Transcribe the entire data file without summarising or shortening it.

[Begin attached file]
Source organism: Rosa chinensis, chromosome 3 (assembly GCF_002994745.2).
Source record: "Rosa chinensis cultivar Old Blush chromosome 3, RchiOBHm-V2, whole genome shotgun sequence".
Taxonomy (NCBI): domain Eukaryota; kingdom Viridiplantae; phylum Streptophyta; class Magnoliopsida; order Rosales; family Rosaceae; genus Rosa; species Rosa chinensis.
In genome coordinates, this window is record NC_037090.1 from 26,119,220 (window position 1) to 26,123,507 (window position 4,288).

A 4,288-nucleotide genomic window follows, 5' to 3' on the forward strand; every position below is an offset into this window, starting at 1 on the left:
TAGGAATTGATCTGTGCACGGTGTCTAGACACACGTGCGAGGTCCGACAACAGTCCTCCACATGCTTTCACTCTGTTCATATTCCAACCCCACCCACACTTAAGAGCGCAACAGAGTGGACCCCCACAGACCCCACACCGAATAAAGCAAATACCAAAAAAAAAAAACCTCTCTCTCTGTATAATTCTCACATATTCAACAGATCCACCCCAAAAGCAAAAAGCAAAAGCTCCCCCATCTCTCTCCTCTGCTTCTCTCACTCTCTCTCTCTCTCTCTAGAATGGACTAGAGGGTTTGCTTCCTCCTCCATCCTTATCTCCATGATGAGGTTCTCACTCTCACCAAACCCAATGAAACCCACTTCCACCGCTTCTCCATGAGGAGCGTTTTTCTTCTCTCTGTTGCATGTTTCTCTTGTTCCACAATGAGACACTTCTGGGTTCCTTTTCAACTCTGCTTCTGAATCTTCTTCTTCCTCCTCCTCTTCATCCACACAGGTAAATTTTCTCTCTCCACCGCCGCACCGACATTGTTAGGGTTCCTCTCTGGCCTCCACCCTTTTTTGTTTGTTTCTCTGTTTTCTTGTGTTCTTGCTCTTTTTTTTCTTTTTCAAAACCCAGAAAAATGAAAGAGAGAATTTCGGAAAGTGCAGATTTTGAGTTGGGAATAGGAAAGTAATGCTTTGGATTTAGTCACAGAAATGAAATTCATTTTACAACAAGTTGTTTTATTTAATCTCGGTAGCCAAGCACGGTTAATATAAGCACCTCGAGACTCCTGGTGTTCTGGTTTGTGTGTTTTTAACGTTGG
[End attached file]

Source organism: Rosa chinensis, chromosome 3 (assembly GCF_002994745.2).
Source record: "Rosa chinensis cultivar Old Blush chromosome 3, RchiOBHm-V2, whole genome shotgun sequence".
Taxonomy (NCBI): domain Eukaryota; kingdom Viridiplantae; phylum Streptophyta; class Magnoliopsida; order Rosales; family Rosaceae; genus Rosa; species Rosa chinensis.
In genome coordinates, this window is record NC_037090.1 from 26,119,220 (window position 1) to 26,123,507 (window position 4,288).

A 4,288-nucleotide genomic window follows, 5' to 3' on the forward strand; every position below is an offset into this window, starting at 1 on the left:
TAGGAATTGATCTGTGCACGGTGTCTAGACACACGTGCGAGGTCCGACAACAGTCCTCCACATGCTTTCACTCTGTTCATATTCCAACCCCACCCACACTTAAGAGCGCAACAGAGTGGACCCCCACAGACCCCACACCGAATAAAGCAAATACCAAAAAAAAAAAACCTCTCTCTCTGTATAATTCTCACATATTCAACAGATCCACCCCAAAAGCAAAAAGCAAAAGCTCCCCCATCTCTCTCCTCTGCTTCTCTCACTCTCTCTCTCTCTCTCTAGAATGGACTAGAGGGTTTGCTTCCTCCTCCATCCTTATCTCCATGATGAGGTTCTCACTCTCACCAAACCCAATGAAACCCACTTCCACCGCTTCTCCATGAGGAGCGTTTTTCTTCTCTCTGTTGCATGTTTCTCTTGTTCCACAATGAGACACTTCTGGGTTCCTTTTCAACTCTGCTTCTGAATCTTCTTCTTCCTCCTCCTCTTCATCCACACAGGTAAATTTTCTCTCTCCACCGCCGCACCGACATTGTTAGGGTTCCTCTCTGGCCTCCACCCTTTTTTGTTTGTTTCTCTGTTTTCTTGTGTTCTTGCTCTTTTTTTTCTTTTTCAAAACCCAGAAAAATGAAAGAGAGAATTTCGGAAAGTGCAGATTTTGAGTTGGGAATAGGAAAGTAATGCTTTGGATTTAGTCACAGAAATGAAATTCATTTTACAACAAGTTGTTTTATTTAATCTCGGTAGCCAAGCACGGTTAATATAAGCACCTCGAGACTCCTGGTGTTCTGGTTTGTGTGTTTTTAACGTTGG